contents
Your weekly briefing on the state of 
humanity
SEE ALL ISSUES
EDITOR'S LETTER
A new era
NEWS FEATURE 1
A deadly profession: Being a journalist in Mexico
NEWS FEATURE 2
In Trump, the Koch brothers see both friend and foe
DIGEST AMERICAS
Yet another corruption scandal in Brazil tarnishes Temer’s presidency
DIGEST AMERICAS
Tech giants team up to fight terrorism
DIGEST EUROPE
A ‘unique opportunity’ for peace in Cyprus
DIGEST EUROPE
Is France getting a taste of what centrism really means?
DIGEST ASIA-PACIFIC
Twenty years on, ‘One Country, Two Systems’ is caught in an impasse
DIGEST ASIA-PACIFIC
Jostling for position on the India-China border
DIGEST AFRICA
In the Democratic Republic of Congo, football is more than just a game
DIGEST AFRICA
Kenya’s government looks to cash in on gambling
DIGEST MIDDLE EAST
Al-Qaeda, secret prisons and a military base in Eritrea: The UAE’s Yemen endeavour
DIGEST MIDDLE EAST
Residents of Mosul celebrate first Eid without Islamic State in years
THE PICTURE
Left in the dark
GOOD NEWS
Over $350 million raised for South Sudanese refugees
Panama's second-largest city gets continuous access to potable water
THE  INFOGRAPHIC
That's old news
IN SCIENCE
New memory erasure research gives hope to PTSD sufferers
IN MEDICINE
Groundbreaking discovery confirms existence of orbiting supermassive black holes
IN TECHNOLOGY
Chemical warfare: Birds use cigarette butts to fight parasites
www.wired.com
A Rare Journey Into the Cheyenne Mountain Complex, a Super-Bunker That Can Survive Anything
www.theguardian.com
How Alexandria's 'leaning tower' became an emblem of the city's corruption
www.politico.eu
Greece fears revival of far-left violence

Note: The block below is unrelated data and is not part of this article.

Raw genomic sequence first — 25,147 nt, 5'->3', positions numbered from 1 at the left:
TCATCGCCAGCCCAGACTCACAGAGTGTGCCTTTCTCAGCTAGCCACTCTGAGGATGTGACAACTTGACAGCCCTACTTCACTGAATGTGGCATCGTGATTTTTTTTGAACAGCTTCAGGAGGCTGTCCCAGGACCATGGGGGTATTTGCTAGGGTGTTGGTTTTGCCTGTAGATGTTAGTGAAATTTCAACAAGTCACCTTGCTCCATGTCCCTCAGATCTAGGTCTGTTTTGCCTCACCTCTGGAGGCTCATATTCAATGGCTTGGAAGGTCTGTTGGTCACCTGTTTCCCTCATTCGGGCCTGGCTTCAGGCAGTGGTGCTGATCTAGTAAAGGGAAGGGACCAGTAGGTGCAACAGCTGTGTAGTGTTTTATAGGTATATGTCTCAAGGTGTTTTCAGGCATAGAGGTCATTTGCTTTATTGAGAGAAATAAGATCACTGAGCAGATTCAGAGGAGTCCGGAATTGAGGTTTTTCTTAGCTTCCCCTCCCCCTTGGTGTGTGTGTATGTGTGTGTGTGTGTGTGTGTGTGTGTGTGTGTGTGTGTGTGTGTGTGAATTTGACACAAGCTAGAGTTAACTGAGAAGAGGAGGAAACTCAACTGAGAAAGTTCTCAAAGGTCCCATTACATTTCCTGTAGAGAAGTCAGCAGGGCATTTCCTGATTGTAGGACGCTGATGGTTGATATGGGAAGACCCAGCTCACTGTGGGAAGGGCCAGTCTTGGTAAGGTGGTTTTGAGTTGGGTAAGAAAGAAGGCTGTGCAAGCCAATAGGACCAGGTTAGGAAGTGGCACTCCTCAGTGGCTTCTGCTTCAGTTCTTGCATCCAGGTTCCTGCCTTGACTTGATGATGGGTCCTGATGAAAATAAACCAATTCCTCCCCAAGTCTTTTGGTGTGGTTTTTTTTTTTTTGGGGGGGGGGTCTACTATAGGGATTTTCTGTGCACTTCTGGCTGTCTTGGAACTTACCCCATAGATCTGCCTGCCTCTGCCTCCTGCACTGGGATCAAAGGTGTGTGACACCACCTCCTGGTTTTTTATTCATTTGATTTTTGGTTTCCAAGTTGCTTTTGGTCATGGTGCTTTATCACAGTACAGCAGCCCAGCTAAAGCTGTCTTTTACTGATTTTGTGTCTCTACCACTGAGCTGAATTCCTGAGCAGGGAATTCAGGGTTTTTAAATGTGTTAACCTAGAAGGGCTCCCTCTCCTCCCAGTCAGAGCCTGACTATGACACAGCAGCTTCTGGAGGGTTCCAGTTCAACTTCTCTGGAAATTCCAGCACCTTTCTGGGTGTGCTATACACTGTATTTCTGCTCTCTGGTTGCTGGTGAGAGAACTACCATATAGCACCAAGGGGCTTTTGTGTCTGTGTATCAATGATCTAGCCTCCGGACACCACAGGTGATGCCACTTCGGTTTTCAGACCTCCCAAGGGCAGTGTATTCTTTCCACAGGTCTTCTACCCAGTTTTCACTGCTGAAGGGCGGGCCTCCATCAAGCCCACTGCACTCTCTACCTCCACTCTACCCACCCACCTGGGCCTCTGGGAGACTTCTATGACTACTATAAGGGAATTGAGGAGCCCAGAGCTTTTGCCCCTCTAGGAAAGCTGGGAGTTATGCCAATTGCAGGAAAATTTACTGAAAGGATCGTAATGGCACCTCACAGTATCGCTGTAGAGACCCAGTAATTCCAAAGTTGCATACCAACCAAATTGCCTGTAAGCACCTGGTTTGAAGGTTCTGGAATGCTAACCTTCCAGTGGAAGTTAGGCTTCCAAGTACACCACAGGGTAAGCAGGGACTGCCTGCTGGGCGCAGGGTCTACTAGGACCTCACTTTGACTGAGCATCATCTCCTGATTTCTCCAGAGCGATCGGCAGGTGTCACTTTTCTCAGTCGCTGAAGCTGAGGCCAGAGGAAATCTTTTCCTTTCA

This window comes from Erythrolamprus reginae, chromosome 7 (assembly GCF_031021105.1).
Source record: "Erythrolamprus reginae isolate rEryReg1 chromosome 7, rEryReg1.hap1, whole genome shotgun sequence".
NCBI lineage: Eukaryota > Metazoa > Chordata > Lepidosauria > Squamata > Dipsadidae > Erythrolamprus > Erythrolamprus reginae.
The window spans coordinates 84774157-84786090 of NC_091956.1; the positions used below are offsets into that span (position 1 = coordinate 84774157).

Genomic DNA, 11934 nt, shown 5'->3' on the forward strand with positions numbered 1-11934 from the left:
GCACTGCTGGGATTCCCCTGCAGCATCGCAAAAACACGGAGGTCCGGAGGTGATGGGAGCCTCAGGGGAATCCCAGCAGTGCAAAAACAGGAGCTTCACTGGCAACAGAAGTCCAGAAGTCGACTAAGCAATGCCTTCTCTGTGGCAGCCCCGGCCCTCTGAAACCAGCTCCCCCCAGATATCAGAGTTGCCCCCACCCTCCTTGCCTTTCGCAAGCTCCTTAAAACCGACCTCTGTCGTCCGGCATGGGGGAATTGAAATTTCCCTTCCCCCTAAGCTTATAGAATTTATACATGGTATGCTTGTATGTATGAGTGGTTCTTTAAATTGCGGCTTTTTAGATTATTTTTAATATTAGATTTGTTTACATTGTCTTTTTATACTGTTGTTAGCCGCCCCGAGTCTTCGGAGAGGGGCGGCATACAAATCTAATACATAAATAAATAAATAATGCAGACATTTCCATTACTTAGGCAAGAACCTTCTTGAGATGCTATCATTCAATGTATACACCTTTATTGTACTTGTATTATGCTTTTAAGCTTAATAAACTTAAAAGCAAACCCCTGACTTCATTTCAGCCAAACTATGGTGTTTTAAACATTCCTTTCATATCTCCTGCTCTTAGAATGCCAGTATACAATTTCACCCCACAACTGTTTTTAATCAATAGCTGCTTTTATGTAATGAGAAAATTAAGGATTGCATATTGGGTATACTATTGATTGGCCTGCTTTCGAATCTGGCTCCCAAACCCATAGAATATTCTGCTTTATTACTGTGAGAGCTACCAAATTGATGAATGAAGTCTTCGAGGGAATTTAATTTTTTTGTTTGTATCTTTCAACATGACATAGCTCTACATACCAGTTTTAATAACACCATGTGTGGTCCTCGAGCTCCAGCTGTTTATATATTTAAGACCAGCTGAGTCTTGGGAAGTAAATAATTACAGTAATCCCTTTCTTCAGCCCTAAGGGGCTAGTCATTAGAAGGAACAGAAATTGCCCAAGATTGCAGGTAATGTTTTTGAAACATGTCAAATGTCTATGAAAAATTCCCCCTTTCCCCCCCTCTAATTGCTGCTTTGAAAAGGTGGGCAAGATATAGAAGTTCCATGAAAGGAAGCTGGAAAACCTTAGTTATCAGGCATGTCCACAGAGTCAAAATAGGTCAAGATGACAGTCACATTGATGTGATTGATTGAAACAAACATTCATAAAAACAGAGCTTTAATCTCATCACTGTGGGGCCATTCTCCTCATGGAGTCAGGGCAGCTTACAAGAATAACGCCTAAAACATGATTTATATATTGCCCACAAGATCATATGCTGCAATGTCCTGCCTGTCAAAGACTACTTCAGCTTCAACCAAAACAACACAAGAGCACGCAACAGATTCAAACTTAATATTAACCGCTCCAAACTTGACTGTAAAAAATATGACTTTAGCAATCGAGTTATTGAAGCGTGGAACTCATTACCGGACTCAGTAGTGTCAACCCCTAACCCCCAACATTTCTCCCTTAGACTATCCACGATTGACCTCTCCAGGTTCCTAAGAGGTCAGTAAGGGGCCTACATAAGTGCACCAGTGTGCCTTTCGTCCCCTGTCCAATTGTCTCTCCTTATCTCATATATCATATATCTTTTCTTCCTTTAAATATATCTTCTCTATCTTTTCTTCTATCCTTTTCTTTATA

Syria’s ‘four towns’ evacuation deal turns into a massacre

Syrian Civil War
See 246 more
Syrian children receive treatment at a hospital in the government-held part of Aleppo on April 15, 2017.
GEORGE OURFALIAN/AFP/Getty Images
Syrian children receive treatment at a hospital in the government-held part of Aleppo on April 15, 2017.
O n the scene black smoke rose to the sky amidst burned out cars and buses meant to transport hundreds into a new future after warring sides had agreed on an evacuation deal. A suicide bomber had reportedly detonated a van full of explosives, killing at least 120 people, many of them children. The evacuees were from the mostly Shia towns of Fua and Kefraya, besieged for around two years by hardline Sunni Islamist groups.
Syrian state media blamed “terrorists”, a catch-all term for all opposed to the regime, of having carried out the attack on the outskirts of Aleppo. No group has so far claimed responsibility, while various rebel groups condemned the attack.
The evacuation process was part of the so-called “four towns” deal, in which residents of two other towns - Madaya and Zabadani, besieged by pro-government forces - are transported to northern Syria’s rebel-held Idlib province.
NOTE
The evacuation deal, brought about with the involvement of Iran and Qatar, also had an international dimension. Sources told the Guardian that the fate of a kidnapped falcon hunting party in Iraq, including members of the Qatari royal family, was tied to the negotiations over the Syrian towns. Two Qataris, reportedly held by an Iranian-backed group, were released last week as the Syrian deal was being finalised.
The opposition and human rights groups have long accused the Syrian government of using sieges as an instrument of war and implementing a deliberate displacement policy. Similar patterns have emerged over the years: pro-government forces attack and besiege opposition enclaves, forcing an agreement that sees the rebels either surrender or agree to vacate the area; government forces subsequently take control of the area, while those leaving often head for northern Syria’s Idlib province, which is routinely targeted by Russian and Syrian airstrikes. The government describes such agreement as reconciliation deals.
This practice goes back to the early days of the war when the regime laid siege on opposition areas in the western city of Homs. For many in the West, the brutal nature of such conditions came to the forefront when images of starved children emerged from Madaya, a former resort town near the Lebanese border.
As The World Weekly went to press, hundreds of evacuees from rebel- and government-held areas were still stuck in transit. Evacuation procedures had come to a halt after rebel forces had reportedly demanded the release of prisoners.
Manuel Langendorf
The World Weekly
20 April 2017 - last edited 20 April 2017